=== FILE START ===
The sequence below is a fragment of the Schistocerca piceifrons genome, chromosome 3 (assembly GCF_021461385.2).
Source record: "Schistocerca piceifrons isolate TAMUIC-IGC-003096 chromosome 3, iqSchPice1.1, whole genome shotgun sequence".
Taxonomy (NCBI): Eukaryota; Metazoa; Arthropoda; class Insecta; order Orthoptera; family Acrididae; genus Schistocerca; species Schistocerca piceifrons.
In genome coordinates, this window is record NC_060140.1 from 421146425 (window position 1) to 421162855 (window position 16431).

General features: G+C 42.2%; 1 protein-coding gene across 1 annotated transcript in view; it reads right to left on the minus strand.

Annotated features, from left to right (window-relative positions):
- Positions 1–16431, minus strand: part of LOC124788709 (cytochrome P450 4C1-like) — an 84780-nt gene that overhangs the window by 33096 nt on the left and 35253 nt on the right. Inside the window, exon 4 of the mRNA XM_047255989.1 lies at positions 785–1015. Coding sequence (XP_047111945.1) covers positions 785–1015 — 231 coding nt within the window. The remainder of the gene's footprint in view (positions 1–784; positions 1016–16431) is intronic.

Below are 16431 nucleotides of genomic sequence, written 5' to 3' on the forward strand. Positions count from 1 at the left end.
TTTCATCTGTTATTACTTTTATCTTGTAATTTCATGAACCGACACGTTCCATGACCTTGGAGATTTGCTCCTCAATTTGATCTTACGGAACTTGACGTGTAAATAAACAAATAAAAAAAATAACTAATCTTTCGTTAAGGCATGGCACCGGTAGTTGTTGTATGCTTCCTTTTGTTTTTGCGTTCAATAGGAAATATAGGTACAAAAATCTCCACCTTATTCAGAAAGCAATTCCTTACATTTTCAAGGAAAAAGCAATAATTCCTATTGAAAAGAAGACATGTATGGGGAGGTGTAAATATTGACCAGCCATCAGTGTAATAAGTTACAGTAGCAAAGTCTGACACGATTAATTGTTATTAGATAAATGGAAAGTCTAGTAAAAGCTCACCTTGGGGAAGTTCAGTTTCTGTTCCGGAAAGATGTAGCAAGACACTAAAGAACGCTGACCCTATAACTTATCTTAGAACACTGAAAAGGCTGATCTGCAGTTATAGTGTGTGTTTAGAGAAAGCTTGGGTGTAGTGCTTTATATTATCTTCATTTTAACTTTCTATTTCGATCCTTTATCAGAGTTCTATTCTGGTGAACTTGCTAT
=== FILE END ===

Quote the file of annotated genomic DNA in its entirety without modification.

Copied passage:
The sequence below is a fragment of the Schistocerca piceifrons genome, chromosome 3 (assembly GCF_021461385.2).
Source record: "Schistocerca piceifrons isolate TAMUIC-IGC-003096 chromosome 3, iqSchPice1.1, whole genome shotgun sequence".
Taxonomy (NCBI): Eukaryota; Metazoa; Arthropoda; class Insecta; order Orthoptera; family Acrididae; genus Schistocerca; species Schistocerca piceifrons.
In genome coordinates, this window is record NC_060140.1 from 421146425 (window position 1) to 421162855 (window position 16431).

General features: G+C 42.2%; 1 protein-coding gene across 1 annotated transcript in view; it reads right to left on the minus strand.

Annotated features, from left to right (window-relative positions):
- Positions 1–16431, minus strand: part of LOC124788709 (cytochrome P450 4C1-like) — an 84780-nt gene that overhangs the window by 33096 nt on the left and 35253 nt on the right. Inside the window, exon 4 of the mRNA XM_047255989.1 lies at positions 785–1015. Coding sequence (XP_047111945.1) covers positions 785–1015 — 231 coding nt within the window. The remainder of the gene's footprint in view (positions 1–784; positions 1016–16431) is intronic.

Below are 16431 nucleotides of genomic sequence, written 5' to 3' on the forward strand. Positions count from 1 at the left end.
TTTCATCTGTTATTACTTTTATCTTGTAATTTCATGAACCGACACGTTCCATGACCTTGGAGATTTGCTCCTCAATTTGATCTTACGGAACTTGACGTGTAAATAAACAAATAAAAAAAATAACTAATCTTTCGTTAAGGCATGGCACCGGTAGTTGTTGTATGCTTCCTTTTGTTTTTGCGTTCAATAGGAAATATAGGTACAAAAATCTCCACCTTATTCAGAAAGCAATTCCTTACATTTTCAAGGAAAAAGCAATAATTCCTATTGAAAAGAAGACATGTATGGGGAGGTGTAAATATTGACCAGCCATCAGTGTAATAAGTTACAGTAGCAAAGTCTGACACGATTAATTGTTATTAGATAAATGGAAAGTCTAGTAAAAGCTCACCTTGGGGAAGTTCAGTTTCTGTTCCGGAAAGATGTAGCAAGACACTAAAGAACGCTGACCCTATAACTTATCTTAGAACACTGAAAAGGCTGATCTGCAGTTATAGTGTGTGTTTAGAGAAAGCTTGGGTGTAGTGCTTTATATTATCTTCATTTTAACTTTCTATTTCGATCCTTTATCAGAGTTCTATTCTGGTGAACTTGCTAT